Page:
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Governor’s Proposed Budget — February 3, 2016

Governor’s Proposed Budget

Current budget projections by the General Assembly’s Office of Fiscal Analysis, show a budget deficit of $72.2 million for current FY 2016 and estimated deficit of $507million in FY 2017.  With that backdrop, Governor Malloy presented his FY 2016-2017 budget adjustments proposal during his state of the state address to the General Assembly at noon today.

In a major departure, Malloy’s budget proposal would establish a new method of allocating funds to agencies.  Instead of budgeting individual line items, the Governor has proposed that agencies receive aggregate sums from which they will budget for individual programs.   It provides state agencies greater discretion over the money it allocates, but it also requires them to post detailed information online explaining how they are spending the money.  Many legislators have expressed concern that this proposal will dilute the General Assembly’s authority, but it is not yet clear if they will oppose adoption of this style of budgeting.

The Appropriations Committee will hold a series of budget hearings over the next couple of weeks and then work in subcommittees to develop their alternative budget proposal.  They must vote a proposal out of committee by March 31.  Then, House and Senate leadership will begin negotiations with the administration.  A final compromise budget package is expected to be passed before the legislative session adjourns at midnight on May 4.


Below are the key highlights of the Governor’s budget proposal that impact AFT Connecticut members.  As more details become available, we will share them with you.  You can read the entire budget, summary documents, a PowerPoint presentation and the text of the Governor’s speech on Governor Malloy’s website:


OPM Secretary Barnes also suggested that if revenue projections do not improve, the FY 2018-FY 2019 biennial budget will require an additional 9% in cuts to discretionary spending.


The Governor’s budget plan includes:


  • No tax increases
  • $569.5 million in overall cuts:
    • $90.5 in ongoing savings from cuts made in December 2015 special session
    • $118.2 million in new spending cuts
    • 75% ($360M) cut in overall across the board spending reductions
  • $10.6 million built-in surplus
  • Personal property tax exemption for businesses with property under $10,000 (cost $6M)
  • $31M in cuts to various PILOT grants



  • Flat funds ECS at FY 2016 levels, which is essentially a $11.5M cut
  • Consolidates most programs SDE into Agency Operations and cuts that line item by $53M. Among the cuts are:
    • $1.3M from school transportation
    • $1.5M for adult education
    • $2.5M from priority school districts
    • $8M from excess cost grants
    • $3M from Open Choice
    • $18.6M from magnet schools
  • Reduces staff in SDE Central Office and CTHSS $841K
  • Eliminates general grant funding for RESCs $750K, but maintains $350K for minority teacher recruitment efforts
  • Eliminates Adult Ed pilot programs in Manchester, Meriden, New Haven $400K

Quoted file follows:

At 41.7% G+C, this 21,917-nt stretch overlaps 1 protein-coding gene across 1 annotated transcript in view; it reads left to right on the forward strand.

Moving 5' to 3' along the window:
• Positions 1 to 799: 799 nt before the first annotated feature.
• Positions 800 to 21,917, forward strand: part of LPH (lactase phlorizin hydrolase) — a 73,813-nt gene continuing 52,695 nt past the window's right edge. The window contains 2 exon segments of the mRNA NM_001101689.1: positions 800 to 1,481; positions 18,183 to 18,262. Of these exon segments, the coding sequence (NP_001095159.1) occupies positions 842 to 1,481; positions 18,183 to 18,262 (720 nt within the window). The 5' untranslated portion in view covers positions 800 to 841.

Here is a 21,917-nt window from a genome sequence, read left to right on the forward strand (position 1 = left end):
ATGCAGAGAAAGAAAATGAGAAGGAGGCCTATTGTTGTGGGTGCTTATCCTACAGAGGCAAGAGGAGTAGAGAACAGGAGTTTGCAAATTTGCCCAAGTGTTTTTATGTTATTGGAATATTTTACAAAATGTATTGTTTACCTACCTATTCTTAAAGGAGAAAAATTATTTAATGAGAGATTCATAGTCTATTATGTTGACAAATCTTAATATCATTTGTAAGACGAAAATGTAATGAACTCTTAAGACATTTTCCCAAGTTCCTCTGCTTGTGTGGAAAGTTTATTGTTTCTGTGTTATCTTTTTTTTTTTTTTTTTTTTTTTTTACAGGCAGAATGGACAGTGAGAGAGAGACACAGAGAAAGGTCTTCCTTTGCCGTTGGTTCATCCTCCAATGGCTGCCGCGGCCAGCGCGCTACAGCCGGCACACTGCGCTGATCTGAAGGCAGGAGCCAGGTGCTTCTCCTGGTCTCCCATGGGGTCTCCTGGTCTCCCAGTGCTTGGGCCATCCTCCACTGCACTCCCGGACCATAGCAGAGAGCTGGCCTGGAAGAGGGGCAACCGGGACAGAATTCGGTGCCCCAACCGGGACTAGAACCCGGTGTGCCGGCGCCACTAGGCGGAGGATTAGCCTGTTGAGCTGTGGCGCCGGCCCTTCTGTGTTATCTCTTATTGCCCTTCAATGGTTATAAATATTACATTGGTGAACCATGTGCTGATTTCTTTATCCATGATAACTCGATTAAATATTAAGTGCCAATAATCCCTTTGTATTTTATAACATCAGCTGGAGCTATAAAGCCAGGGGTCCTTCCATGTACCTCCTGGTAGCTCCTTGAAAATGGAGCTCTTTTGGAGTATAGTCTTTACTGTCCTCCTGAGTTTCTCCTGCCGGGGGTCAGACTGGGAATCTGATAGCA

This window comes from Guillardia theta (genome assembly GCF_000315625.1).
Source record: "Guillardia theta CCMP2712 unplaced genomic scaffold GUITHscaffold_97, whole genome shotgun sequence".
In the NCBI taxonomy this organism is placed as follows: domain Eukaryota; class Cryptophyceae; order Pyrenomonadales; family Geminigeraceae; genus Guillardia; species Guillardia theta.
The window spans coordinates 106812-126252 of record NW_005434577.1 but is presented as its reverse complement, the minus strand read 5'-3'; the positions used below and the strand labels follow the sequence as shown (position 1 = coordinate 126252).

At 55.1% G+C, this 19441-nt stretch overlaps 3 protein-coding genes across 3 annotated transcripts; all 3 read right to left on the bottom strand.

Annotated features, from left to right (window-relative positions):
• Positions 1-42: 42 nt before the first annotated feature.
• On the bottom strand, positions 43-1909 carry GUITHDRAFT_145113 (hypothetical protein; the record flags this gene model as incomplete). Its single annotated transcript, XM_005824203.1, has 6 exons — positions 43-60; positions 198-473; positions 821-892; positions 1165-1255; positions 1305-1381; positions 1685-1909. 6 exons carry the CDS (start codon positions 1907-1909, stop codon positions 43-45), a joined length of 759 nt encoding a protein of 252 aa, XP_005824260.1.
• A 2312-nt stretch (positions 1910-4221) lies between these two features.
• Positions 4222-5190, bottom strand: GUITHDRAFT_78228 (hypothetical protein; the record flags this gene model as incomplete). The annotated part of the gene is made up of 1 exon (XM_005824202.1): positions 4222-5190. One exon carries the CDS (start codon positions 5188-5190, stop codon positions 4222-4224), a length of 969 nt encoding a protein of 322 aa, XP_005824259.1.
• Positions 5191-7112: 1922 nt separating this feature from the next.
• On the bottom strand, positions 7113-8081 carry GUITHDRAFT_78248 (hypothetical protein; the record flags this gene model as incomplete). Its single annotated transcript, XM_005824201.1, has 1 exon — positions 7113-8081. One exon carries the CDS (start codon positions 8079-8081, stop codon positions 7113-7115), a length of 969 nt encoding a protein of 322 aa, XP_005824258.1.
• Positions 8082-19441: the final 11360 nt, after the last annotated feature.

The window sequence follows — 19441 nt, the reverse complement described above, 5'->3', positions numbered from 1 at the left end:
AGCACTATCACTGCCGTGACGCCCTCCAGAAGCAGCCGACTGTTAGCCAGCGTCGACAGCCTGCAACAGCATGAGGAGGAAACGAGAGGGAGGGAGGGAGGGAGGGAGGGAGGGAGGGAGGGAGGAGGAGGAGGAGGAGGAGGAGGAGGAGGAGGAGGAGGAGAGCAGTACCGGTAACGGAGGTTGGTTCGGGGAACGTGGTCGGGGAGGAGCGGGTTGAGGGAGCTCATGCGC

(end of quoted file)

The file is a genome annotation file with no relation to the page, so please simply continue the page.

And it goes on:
• Eliminates CommPACT Schools funding $350K
  • Eliminates funding for Adult Alternative HS and Adult Reading Incentive Programs $200K
  • Eliminates grant funding for after school programs $172K
  • Eliminates line item for CTHSS and merges its funding with SDE as a whole, even though they have their own Board of Education
  • Eliminates funding for Even Start $452K
  • Eliminates funding for Early Literacy Program $142K
  • Cuts support for School Based Health Centers $477K
  • Teachers’ Retirement Board
    • Cuts Retiree Health Service Cost $147K
    • Cuts Municipal Retiree Health Insurance Cost $54K
    • Assumes restructuring of TRB unfunded liabilities


Higher Ed

  • Block grants include fringe benefits for General Fund supported employees and create a separate grant to cover pension liabilities for tuition funded employees.
  • University of Connecticut
    • UConn Storrs block grant cut $19M
    • Adds $5.4M for Next Generation Connecticut
  • University of Connecticut Health Center
    • UConn Health Center block grant cut $12M
    • Allocates $90K to Hospital Roundtable for implementation of Public Act 15-146
    • Preserves UConn Health Center fringe benefit differential for Dempsey employees
    • Added $3.2M for BioSicence
  • Board of Regents*
    • Adds $14.6M for Community Tech Colleges
    • Adds $40.6M for CSUs
    • Adds $2.3 M for a new incentive fund for outcomes based financing to promote student success for low income students

*We have been notified that there are errors in the Board of Regents block grants and the published budget book includes incorrect numbers.  We will forward corrected information when it becomes available.


Connecticut Dems Let Down Teachers, Fail to Override Malloy Vetoes — July 20, 2015

Connecticut Dems Let Down Teachers, Fail to Override Malloy Vetoes

From the Hartford Courant

HARTFORD — There was a rare debate in a veto session Monday, but as expected, the House of Representatives did not override Gov. Dannel Malloy’s veto of a bill that would have stipulated qualifications for candidates for state education commissioner.

The debate was unusual because the Democratic majority normally has enough votes to block any attempt to override vetoes by the Democratic governor. But some Democrats wanted to debate the issue, and 17 House Democrats voted to override the veto.

The bill called for setting qualifications for the education commissioner, an effort rooted in controversy around Malloy’s first pick for the job, Stefan Pryor. Pryor had a law degree from Yale University and a background in economic development, as well as experience as a deputy mayor in Newark, N.J. But he didn’t have a background in classroom teaching, which some educators said should be required for the state’s top education post. Pryor announced late last year that he was stepping down.

The legislature had passed a bill that called for the education commissioner to have five years of experience in the classroom, three years as an administrator and a master’s degree in an education-related field.

State Rep. David Alexander, an Enfield Democrat who voted to override the veto, said the proposed requirements were a common-sense measure that had overwhelming support in both the House and Senate.